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Identification and Management of Impulse Control Disorders Among Individuals with Parkinson’s Disease

Identification and Management of Impulse Control Disorders Among Individuals with Parkinson’s Disease

Members of the College of Family Physicians of Canada may claim MAINPRO-M2 Credits for this unaccredited educational program.

www.cfpc.ca/Mainpro_M2
Teaser: 


Andrew M. Johnson, PhD, Associate Professor, School of Health Studies, Faculty of Health Sciences, The University of Western Ontario,
London, ON.
H. Christopher Hyson, MD, FRCPC, Assistant Professor of Neurology, Clinical Neurological Sciences, Schulich School of Medicine and Dentistry, The University of Western Ontario, London, ON.
Kaitlyn P. Roland, MSc, Research Assistant, Interdisciplinary Graduate Studies, The University of British Columbia Okanagan, Kelowna, BC.

Abstract
Although Parkinson’s disease is primarily considered to be a motor disorder, it has inarguable effects on cognition and personality. The cluster of neuropsychiatric sequelae known as impulse-control disorders has been of particular interest in recent years, perhaps owing to the potentially disastrous effects that such behaviors can have on individuals and families. Research has suggested that impulse control disorders are significantly more prevalent among individuals with Parkinson’s disease, particularly with regards to pathological gambling and hypersexuality, and has further suggested that these disorders are significantly and substantively affected by the use of dopamine agonists. Treatment options for impulse control disorders tend to revolve around dopamine agonist dose reduction or cessation. The use of psychosocial strategies, or deep-brain stimulation of the subthalamic nucleus may also be considered in the management of patients with impulse control disorders.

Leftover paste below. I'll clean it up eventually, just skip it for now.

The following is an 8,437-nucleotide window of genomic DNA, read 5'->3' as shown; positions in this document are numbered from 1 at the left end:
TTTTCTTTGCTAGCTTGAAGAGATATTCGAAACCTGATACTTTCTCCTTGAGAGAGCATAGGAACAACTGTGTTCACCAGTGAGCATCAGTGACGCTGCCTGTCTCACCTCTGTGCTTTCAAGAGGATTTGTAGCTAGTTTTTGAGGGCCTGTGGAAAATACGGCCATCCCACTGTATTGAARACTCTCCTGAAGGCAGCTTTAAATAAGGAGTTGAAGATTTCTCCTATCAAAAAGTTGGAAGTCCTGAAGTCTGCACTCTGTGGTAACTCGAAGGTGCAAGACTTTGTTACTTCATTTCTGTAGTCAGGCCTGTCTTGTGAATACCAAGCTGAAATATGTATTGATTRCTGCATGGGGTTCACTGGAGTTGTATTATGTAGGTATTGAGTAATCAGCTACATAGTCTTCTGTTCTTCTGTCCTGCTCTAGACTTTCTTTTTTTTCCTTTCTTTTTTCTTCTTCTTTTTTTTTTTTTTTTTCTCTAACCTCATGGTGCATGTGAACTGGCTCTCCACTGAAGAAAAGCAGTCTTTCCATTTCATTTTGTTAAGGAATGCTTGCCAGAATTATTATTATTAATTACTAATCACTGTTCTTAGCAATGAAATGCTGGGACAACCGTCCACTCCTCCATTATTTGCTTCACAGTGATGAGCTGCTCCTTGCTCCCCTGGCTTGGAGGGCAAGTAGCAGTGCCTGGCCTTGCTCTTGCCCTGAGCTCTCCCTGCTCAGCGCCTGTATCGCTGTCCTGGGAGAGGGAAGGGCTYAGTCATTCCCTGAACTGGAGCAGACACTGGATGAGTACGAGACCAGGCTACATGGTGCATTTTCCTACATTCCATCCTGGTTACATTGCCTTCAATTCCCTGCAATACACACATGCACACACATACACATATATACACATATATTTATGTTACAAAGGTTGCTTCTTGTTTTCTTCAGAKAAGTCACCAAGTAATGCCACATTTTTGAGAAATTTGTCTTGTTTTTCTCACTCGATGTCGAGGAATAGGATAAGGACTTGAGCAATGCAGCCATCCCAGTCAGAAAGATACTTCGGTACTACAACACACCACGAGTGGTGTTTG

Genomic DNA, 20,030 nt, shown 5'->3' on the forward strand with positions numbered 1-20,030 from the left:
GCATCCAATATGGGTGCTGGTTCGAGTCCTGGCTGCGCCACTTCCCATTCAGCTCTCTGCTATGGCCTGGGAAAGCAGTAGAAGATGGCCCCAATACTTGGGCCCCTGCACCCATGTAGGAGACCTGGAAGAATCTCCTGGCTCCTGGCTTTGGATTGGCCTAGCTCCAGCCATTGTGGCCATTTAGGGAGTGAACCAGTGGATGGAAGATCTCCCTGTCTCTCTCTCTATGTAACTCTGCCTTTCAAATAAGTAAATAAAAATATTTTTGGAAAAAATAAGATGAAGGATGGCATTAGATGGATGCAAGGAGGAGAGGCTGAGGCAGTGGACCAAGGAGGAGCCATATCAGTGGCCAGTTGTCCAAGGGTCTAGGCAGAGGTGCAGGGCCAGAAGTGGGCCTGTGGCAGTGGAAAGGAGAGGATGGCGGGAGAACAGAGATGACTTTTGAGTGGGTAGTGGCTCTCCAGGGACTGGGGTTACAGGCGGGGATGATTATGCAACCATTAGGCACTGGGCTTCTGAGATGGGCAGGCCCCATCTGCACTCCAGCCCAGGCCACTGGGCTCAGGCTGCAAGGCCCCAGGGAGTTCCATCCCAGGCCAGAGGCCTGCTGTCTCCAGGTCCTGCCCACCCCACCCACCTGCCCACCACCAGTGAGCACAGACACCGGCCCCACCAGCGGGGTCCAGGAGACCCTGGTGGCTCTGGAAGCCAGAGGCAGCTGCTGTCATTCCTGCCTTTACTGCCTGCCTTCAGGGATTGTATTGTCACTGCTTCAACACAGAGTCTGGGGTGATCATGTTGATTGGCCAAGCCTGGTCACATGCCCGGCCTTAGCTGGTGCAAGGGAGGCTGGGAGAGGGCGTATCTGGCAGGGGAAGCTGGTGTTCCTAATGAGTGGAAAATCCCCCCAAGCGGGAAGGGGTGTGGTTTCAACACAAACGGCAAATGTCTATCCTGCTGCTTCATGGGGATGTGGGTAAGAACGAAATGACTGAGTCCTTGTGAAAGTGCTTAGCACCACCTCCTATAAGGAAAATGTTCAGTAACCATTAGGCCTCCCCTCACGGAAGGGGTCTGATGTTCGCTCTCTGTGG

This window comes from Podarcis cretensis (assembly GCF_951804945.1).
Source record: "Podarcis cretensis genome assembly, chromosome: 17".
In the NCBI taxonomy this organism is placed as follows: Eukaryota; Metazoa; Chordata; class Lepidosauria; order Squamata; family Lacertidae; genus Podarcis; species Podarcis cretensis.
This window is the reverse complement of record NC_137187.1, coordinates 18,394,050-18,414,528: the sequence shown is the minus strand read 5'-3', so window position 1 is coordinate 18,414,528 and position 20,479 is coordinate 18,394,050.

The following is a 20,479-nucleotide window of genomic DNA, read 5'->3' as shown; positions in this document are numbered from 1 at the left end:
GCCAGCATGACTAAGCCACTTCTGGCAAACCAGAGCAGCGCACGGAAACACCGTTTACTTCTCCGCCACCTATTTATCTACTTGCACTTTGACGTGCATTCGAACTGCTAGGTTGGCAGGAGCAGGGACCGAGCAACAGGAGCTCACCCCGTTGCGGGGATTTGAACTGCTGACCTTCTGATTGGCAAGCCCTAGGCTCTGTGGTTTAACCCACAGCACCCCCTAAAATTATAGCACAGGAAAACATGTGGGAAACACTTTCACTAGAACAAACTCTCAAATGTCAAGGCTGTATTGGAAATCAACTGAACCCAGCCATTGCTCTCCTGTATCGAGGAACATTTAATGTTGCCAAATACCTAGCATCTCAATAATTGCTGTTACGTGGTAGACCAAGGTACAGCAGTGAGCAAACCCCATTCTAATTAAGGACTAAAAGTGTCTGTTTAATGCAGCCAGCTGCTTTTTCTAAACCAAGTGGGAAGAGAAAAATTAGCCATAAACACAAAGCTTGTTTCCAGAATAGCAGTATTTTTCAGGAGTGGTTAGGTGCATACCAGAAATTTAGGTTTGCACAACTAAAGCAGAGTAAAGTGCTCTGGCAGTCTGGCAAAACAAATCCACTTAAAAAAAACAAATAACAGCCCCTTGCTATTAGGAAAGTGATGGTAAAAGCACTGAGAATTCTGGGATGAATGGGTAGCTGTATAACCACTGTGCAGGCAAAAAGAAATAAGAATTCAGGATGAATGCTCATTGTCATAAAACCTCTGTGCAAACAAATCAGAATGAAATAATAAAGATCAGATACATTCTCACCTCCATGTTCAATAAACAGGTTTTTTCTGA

Keywords: Impulse control disorders, Parkinson’s disease, dopamine agonists service use
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A Review of The Restless Legs Syndrome

A Review of The Restless Legs Syndrome

Teaser: 

Guillermo Paradiso, MD and Robert Chen, MBBChir, MSc, FRCPC, Division of Neurology and Krembil Neuroscience Centre, Toronto Western Research Institute, University Health Network; University of Toronto, Toronto, ON.

Restless legs syndrome (RLS) is a common disorder and its prevalence in the elderly is about 10%. It is characterised by unpleasant, difficult-to-describe sensations in the lower limbs and an irresistible desire to move the legs. The symptoms typically worsen in the evening and at night and often result in sleep disturbance. Idiopathic RLS is often familial. Secondary RLS may occur in several medical conditions, such as uremia and iron deficiency. Most patients with RLS also have periodic limb movements in sleep (PLMS), characterised by repetitive flexion of the lower extremities. RLS and PLMS may be the result of a dopaminergic dysfunction and PLMS may be due to release of spinal flexor reflex pathways. Dopaminergic agents, benzodiazepine and opioids are effective in treating RLS.
Key words: restless legs, periodic leg movement, sleep disorder, dopamine.